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Project Sponsor & Team Member at same time?
Hello all,

Any comments or criticisms to my situation? Pros and cons? Risks and rewards?

I am leading a project where at first-glance it seems necessary that my project sponsor is also a team member. A program manager at my company has had significant delays which has stopped her from producing any learning courses over the last 2 years. The project has been given to me to quickly produce a backlog of 8 online learning courses in various states of development and cut through the roadblocks that have prevented the program from developing courses.

Since the program manager had been building the content herself, or directly hiring subcontractors, there is an assumption on her part that she would assume that role on the project team. I am open to this if her expertise is helpful to the project, but I am wondering if that work is in conflict with her role as the project sponsor or gives her too much influence over my project.

It seems like her default perspective is to hold on to the status quo when it comes to existing roadblocks. Recently she has also expressed that the projects existence reflects poorly on her since she wasn't able to deliver the courses initially over two years. Since this is also the first project in this new PMO at this organization and the program manager is unfamiliar and somewhat resistant to pmbok methodologies, she has high influence over the rest of the team while I am somewhat unproven.

If I remove her as a team member and negotiate a sponsor-only role for her, I run the risk of alienating her further and increasing her resistance. That being said, I am confident I could actually execute the courses quicker and finish the project more simply without her involvement. She seems to highly value the course planning process, with limited emphasis on actually bringing the courses into production.

Any differing perspectives on the situation would be useful and appreciated.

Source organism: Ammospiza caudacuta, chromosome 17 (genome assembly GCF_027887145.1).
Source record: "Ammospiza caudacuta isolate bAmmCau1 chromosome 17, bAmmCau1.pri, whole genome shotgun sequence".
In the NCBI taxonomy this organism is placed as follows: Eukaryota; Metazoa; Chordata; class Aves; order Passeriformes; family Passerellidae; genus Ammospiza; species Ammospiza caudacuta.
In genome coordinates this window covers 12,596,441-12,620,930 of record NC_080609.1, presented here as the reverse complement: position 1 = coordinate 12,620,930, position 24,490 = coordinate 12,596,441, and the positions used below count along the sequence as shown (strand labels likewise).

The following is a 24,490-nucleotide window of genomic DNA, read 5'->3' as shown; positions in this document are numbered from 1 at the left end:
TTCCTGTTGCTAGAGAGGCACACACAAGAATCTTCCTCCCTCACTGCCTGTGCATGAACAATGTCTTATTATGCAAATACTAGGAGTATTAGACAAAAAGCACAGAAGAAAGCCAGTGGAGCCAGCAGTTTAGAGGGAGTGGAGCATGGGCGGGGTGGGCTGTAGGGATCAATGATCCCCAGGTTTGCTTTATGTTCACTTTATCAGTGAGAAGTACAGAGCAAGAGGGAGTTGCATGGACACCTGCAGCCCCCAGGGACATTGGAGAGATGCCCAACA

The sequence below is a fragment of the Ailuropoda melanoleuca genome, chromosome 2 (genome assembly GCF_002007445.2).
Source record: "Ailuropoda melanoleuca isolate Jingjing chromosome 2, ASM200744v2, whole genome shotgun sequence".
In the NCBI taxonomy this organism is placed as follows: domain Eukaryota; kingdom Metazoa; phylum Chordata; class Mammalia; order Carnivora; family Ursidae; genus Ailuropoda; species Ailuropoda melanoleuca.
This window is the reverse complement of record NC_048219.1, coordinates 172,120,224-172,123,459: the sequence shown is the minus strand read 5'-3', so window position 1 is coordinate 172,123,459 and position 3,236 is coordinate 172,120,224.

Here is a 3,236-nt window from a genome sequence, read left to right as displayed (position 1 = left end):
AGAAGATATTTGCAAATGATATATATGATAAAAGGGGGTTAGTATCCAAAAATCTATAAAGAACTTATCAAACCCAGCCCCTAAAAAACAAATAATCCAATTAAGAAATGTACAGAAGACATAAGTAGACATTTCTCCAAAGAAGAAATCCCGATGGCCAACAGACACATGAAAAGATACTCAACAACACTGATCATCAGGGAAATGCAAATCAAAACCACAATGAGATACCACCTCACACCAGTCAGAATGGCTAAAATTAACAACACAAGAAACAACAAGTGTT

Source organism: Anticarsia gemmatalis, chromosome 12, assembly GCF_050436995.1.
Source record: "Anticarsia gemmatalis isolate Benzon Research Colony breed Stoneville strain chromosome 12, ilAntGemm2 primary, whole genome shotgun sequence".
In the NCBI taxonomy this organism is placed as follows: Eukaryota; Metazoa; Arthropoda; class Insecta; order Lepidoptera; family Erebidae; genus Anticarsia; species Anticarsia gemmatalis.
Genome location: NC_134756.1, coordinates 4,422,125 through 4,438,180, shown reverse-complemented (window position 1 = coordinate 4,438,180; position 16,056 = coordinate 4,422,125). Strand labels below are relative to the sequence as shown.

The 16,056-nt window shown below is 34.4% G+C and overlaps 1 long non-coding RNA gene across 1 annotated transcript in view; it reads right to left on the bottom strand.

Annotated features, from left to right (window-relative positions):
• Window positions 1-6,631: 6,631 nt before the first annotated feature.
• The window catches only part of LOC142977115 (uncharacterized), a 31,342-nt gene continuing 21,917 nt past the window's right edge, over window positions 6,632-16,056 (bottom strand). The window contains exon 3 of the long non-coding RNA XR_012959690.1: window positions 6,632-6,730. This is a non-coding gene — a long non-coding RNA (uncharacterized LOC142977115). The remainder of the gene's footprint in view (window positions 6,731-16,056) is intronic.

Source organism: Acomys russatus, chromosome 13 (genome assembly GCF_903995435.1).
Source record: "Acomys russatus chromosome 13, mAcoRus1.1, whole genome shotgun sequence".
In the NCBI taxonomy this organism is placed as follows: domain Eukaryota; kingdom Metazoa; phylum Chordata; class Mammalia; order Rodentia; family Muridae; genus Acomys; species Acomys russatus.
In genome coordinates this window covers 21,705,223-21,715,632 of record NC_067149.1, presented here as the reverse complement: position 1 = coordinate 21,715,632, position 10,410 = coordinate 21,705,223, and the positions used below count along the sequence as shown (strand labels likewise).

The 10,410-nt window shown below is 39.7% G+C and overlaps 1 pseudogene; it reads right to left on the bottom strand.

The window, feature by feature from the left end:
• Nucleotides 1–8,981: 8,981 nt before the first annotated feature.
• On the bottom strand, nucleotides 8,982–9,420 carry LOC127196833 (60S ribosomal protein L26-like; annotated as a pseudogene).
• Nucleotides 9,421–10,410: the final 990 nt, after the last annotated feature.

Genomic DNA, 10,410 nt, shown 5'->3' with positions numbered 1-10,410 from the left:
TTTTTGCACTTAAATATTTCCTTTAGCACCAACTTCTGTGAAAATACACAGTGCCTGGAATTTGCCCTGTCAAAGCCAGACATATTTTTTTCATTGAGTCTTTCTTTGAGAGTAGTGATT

Thank you.
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Jordan -

I have worked on projects where the sponsor was an actively involved team member and it can work well when they understand which hat they are wearing in a given context. It can also be very helpful when issues or decisions emerge requiring sponsor approval as those can be addressed efficiently.

However, if your risk assessment indicates that the downside of her participating in both roles outweighs the benefits, I'd recommend having a candid 1:1 with her to share your concerns and plot a path forward.

I've worn many hats, alongside being a project manager: business analyst, product manager, change manager...

As long as the roles are well understood, and don't let one overshadow the other ones, anyone can take on multiple roles.
Sorry for being categoric but sponsor must be a team member always. If not, you are willing to fail or putting it in other words you have a "high level" project risk. With that said, the level of involvement usually is lower than other team members. Stakeholder analisys matrix will help you to define it.
She may need to be a team member due to her expertise. Could you find another project sponsor - perhaps her supervisor or the person who assigned the project to you?
It can certainly be challenging trying to lead someone who was the previous technical SME, and is now in a leadership position. It can be a "speed of trust" issue. They want to hold onto doing the technical part because they don't trust others to meet their expectations.

That can really slow a team down. They become the critical path. What you might try is laying out the schedule showing that the plan is dependent on how quickly the sponsor/contributor can produce content. If you want to go faster, you need additional resources at that choke point.

To help with their resistance due to a perception of quality, ask them to pick who they trust to do a good job and if they're the sponsor, they should try to bring that person on the team. They have to trust *somebody*.

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